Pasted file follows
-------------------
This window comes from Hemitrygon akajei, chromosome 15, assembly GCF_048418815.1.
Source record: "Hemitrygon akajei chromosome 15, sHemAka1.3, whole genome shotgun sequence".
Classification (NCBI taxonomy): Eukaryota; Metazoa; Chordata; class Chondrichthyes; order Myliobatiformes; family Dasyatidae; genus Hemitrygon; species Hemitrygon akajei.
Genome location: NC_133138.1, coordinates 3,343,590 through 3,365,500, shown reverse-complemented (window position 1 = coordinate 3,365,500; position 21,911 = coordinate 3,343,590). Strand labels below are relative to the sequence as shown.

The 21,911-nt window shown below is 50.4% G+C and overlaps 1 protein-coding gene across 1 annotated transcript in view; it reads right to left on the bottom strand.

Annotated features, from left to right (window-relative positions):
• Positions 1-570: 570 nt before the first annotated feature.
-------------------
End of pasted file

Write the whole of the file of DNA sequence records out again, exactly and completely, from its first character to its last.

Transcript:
This window comes from Hemitrygon akajei, chromosome 15, assembly GCF_048418815.1.
Source record: "Hemitrygon akajei chromosome 15, sHemAka1.3, whole genome shotgun sequence".
Classification (NCBI taxonomy): Eukaryota; Metazoa; Chordata; class Chondrichthyes; order Myliobatiformes; family Dasyatidae; genus Hemitrygon; species Hemitrygon akajei.
Genome location: NC_133138.1, coordinates 3,343,590 through 3,365,500, shown reverse-complemented (window position 1 = coordinate 3,365,500; position 21,911 = coordinate 3,343,590). Strand labels below are relative to the sequence as shown.

The 21,911-nt window shown below is 50.4% G+C and overlaps 1 protein-coding gene across 1 annotated transcript in view; it reads right to left on the bottom strand.

Annotated features, from left to right (window-relative positions):
• Positions 1-570: 570 nt before the first annotated feature.